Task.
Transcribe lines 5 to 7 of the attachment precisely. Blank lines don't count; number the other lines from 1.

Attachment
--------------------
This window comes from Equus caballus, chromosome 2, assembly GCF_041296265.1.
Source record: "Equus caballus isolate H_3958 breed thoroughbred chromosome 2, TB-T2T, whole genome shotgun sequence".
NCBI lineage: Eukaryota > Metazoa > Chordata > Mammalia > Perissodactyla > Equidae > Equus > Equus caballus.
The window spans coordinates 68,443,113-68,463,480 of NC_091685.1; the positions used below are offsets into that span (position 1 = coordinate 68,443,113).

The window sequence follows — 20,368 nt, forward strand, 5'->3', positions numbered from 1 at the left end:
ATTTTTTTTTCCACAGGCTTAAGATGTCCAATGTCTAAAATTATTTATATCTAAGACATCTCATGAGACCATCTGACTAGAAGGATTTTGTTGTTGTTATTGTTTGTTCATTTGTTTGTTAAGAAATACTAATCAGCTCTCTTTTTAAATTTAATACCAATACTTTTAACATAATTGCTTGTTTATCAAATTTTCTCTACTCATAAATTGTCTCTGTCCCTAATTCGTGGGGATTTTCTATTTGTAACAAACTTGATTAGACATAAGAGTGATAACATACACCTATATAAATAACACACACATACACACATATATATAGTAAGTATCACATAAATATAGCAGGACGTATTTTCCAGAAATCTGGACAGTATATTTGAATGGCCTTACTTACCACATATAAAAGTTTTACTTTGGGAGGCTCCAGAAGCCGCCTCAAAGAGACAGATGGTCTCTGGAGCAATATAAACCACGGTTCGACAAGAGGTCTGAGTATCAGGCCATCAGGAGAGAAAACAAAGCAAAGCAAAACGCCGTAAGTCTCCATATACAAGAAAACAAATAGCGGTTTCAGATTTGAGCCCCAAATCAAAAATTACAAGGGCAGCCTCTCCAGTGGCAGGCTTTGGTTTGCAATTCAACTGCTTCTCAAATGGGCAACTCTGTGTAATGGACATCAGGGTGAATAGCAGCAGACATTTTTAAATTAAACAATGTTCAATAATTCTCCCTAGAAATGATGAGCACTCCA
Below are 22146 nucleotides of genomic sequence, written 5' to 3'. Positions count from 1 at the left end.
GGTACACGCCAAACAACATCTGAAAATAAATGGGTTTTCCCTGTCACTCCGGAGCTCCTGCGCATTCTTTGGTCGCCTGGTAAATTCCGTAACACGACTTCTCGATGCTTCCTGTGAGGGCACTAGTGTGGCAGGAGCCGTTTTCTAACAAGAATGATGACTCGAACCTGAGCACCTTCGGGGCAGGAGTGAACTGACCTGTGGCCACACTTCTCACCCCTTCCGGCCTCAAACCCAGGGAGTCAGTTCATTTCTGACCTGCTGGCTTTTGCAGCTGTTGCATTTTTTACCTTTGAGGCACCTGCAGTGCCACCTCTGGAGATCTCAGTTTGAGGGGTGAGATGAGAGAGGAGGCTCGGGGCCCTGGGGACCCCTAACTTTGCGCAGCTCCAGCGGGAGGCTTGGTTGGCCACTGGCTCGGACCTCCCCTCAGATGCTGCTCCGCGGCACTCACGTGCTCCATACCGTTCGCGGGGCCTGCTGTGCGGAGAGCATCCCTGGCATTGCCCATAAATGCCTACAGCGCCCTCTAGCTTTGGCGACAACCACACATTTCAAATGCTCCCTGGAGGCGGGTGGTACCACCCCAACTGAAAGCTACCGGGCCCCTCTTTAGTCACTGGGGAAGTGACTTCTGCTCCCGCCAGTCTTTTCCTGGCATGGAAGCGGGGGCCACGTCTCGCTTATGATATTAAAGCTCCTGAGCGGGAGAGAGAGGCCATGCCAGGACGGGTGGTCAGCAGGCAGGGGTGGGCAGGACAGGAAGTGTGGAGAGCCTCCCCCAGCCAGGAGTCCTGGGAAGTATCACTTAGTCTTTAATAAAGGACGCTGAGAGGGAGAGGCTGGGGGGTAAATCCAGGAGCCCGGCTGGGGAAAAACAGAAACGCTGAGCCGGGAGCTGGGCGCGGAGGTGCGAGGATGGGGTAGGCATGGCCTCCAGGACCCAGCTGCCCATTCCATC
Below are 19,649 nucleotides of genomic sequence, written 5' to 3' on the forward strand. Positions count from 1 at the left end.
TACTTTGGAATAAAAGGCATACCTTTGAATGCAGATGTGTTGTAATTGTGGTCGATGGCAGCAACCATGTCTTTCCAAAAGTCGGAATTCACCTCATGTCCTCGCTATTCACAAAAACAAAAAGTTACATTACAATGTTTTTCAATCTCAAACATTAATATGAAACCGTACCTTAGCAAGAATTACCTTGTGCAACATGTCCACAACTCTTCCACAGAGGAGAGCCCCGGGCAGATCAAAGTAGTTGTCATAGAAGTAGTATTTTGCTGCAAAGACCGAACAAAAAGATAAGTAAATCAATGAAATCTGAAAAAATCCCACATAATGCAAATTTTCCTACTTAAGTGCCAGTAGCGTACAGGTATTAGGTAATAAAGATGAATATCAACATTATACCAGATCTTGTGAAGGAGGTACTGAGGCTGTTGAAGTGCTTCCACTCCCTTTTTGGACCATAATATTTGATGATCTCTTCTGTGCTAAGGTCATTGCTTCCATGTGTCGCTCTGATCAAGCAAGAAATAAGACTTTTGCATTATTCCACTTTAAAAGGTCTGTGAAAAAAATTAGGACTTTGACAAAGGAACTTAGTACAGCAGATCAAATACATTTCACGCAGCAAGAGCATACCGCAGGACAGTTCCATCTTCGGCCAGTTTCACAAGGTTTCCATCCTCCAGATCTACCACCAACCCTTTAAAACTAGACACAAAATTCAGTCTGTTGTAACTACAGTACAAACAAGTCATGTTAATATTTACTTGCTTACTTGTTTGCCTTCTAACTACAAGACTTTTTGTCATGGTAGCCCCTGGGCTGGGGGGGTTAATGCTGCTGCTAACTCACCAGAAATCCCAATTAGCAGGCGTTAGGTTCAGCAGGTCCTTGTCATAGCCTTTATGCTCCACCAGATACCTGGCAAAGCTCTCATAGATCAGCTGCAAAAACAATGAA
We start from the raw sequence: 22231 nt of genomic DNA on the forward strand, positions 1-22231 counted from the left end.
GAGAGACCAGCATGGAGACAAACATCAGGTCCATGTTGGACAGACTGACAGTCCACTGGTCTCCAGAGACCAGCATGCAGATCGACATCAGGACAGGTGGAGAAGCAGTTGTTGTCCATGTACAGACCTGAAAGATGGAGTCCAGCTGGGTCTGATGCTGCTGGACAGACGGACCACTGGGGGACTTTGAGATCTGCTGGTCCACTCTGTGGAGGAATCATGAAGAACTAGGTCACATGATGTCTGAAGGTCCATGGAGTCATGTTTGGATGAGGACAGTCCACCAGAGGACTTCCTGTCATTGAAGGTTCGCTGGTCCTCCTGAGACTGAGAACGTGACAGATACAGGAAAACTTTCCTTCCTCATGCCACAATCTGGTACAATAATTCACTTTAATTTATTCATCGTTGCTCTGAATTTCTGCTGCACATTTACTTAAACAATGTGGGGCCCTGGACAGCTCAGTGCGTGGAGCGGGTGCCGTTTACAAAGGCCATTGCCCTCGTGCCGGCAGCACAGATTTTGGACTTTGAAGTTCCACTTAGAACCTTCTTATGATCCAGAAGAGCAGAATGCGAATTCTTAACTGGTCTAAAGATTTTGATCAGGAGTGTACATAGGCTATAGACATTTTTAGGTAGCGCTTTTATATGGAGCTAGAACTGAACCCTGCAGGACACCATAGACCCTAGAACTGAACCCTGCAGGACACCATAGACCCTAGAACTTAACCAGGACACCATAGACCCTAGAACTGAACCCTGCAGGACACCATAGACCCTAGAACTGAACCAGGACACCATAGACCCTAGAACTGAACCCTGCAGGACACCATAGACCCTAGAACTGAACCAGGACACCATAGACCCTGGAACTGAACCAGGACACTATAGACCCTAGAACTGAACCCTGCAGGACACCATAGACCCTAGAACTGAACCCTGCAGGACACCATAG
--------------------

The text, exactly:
The window sequence follows — 20,368 nt, forward strand, 5'->3', positions numbered from 1 at the left end:
ATTTTTTTTTCCACAGGCTTAAGATGTCCAATGTCTAAAATTATTTATATCTAAGACATCTCATGAGACCATCTGACTAGAAGGATTTTGTTGTTGTTATTGTTTGTTCATTTGTTTGTTAAGAAATACTAATCAGCTCTCTTTTTAAATTTAATACCAATACTTTTAACATAATTGCTTGTTTATCAAATTTTCTCTACTCATAAATTGTCTCTGTCCCTAATTCGTGGGGATTTTCTATTTGTAACAAACTTGATTAGACATAAGAGTGATAACATACACCTATATAAATAACACACACATACACACATATATATAGTAAGTATCACATAAATATAGCAGGACGTATTTTCCAGAAATCTGGACAGTATATTTGAATGGCCTTACTTACCACATATAAAAGTTTTACTTTGGGAGGCTCCAGAAGCCGCCTCAAAGAGACAGATGGTCTCTGGAGCAATATAAACCACGGTTCGACAAGAGGTCTGAGTATCAGGCCATCAGGAGAGAAAACAAAGCAAAGCAAAACGCCGTAAGTCTCCATATACAAGAAAACAAATAGCGGTTTCAGATTTGAGCCCCAAATCAAAAATTACAAGGGCAGCCTCTCCAGTGGCAGGCTTTGGTTTGCAATTCAACTGCTTCTCAAATGGGCAACTCTGTGTAATGGACATCAGGGTGAATAGCAGCAGACATTTTTAAATTAAACAATGTTCAATAATTCTCCCTAGAAATGATGAGCACTCCA
Below are 22146 nucleotides of genomic sequence, written 5' to 3'. Positions count from 1 at the left end.